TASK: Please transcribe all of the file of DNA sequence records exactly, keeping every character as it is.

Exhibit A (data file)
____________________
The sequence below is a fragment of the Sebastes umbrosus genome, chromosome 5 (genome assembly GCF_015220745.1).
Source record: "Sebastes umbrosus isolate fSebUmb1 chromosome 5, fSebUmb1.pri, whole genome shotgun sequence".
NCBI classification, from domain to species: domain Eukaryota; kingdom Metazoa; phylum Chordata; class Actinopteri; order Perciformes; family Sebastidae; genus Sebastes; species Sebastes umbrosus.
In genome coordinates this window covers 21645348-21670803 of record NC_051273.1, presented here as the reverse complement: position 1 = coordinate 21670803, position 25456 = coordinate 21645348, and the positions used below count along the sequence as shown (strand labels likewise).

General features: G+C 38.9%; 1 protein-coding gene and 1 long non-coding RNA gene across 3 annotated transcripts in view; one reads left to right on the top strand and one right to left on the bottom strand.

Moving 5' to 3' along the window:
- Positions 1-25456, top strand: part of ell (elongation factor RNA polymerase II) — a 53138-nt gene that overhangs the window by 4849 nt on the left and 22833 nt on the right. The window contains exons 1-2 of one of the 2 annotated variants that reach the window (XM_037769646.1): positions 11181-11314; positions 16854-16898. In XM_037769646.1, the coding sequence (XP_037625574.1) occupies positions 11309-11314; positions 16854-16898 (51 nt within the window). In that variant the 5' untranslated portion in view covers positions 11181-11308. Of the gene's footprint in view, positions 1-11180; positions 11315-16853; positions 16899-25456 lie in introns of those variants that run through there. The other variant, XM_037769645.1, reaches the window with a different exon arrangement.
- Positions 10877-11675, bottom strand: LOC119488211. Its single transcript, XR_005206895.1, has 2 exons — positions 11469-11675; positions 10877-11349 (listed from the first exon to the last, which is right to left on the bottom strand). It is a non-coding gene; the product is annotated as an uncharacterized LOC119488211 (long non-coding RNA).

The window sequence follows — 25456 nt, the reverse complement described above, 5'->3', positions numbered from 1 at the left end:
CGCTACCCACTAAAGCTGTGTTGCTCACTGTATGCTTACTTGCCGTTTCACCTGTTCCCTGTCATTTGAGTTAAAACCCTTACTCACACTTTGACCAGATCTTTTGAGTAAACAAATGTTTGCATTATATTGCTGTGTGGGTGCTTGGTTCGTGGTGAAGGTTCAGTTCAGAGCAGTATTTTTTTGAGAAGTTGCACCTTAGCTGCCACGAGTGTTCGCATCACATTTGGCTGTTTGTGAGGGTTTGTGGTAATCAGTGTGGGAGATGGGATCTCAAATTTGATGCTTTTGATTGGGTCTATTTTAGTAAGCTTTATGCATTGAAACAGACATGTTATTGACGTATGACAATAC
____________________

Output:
The sequence below is a fragment of the Sebastes umbrosus genome, chromosome 5 (genome assembly GCF_015220745.1).
Source record: "Sebastes umbrosus isolate fSebUmb1 chromosome 5, fSebUmb1.pri, whole genome shotgun sequence".
NCBI classification, from domain to species: domain Eukaryota; kingdom Metazoa; phylum Chordata; class Actinopteri; order Perciformes; family Sebastidae; genus Sebastes; species Sebastes umbrosus.
In genome coordinates this window covers 21645348-21670803 of record NC_051273.1, presented here as the reverse complement: position 1 = coordinate 21670803, position 25456 = coordinate 21645348, and the positions used below count along the sequence as shown (strand labels likewise).

General features: G+C 38.9%; 1 protein-coding gene and 1 long non-coding RNA gene across 3 annotated transcripts in view; one reads left to right on the top strand and one right to left on the bottom strand.

Moving 5' to 3' along the window:
- Positions 1-25456, top strand: part of ell (elongation factor RNA polymerase II) — a 53138-nt gene that overhangs the window by 4849 nt on the left and 22833 nt on the right. The window contains exons 1-2 of one of the 2 annotated variants that reach the window (XM_037769646.1): positions 11181-11314; positions 16854-16898. In XM_037769646.1, the coding sequence (XP_037625574.1) occupies positions 11309-11314; positions 16854-16898 (51 nt within the window). In that variant the 5' untranslated portion in view covers positions 11181-11308. Of the gene's footprint in view, positions 1-11180; positions 11315-16853; positions 16899-25456 lie in introns of those variants that run through there. The other variant, XM_037769645.1, reaches the window with a different exon arrangement.
- Positions 10877-11675, bottom strand: LOC119488211. Its single transcript, XR_005206895.1, has 2 exons — positions 11469-11675; positions 10877-11349 (listed from the first exon to the last, which is right to left on the bottom strand). It is a non-coding gene; the product is annotated as an uncharacterized LOC119488211 (long non-coding RNA).

The window sequence follows — 25456 nt, the reverse complement described above, 5'->3', positions numbered from 1 at the left end:
CGCTACCCACTAAAGCTGTGTTGCTCACTGTATGCTTACTTGCCGTTTCACCTGTTCCCTGTCATTTGAGTTAAAACCCTTACTCACACTTTGACCAGATCTTTTGAGTAAACAAATGTTTGCATTATATTGCTGTGTGGGTGCTTGGTTCGTGGTGAAGGTTCAGTTCAGAGCAGTATTTTTTTGAGAAGTTGCACCTTAGCTGCCACGAGTGTTCGCATCACATTTGGCTGTTTGTGAGGGTTTGTGGTAATCAGTGTGGGAGATGGGATCTCAAATTTGATGCTTTTGATTGGGTCTATTTTAGTAAGCTTTATGCATTGAAACAGACATGTTATTGACGTATGACAATAC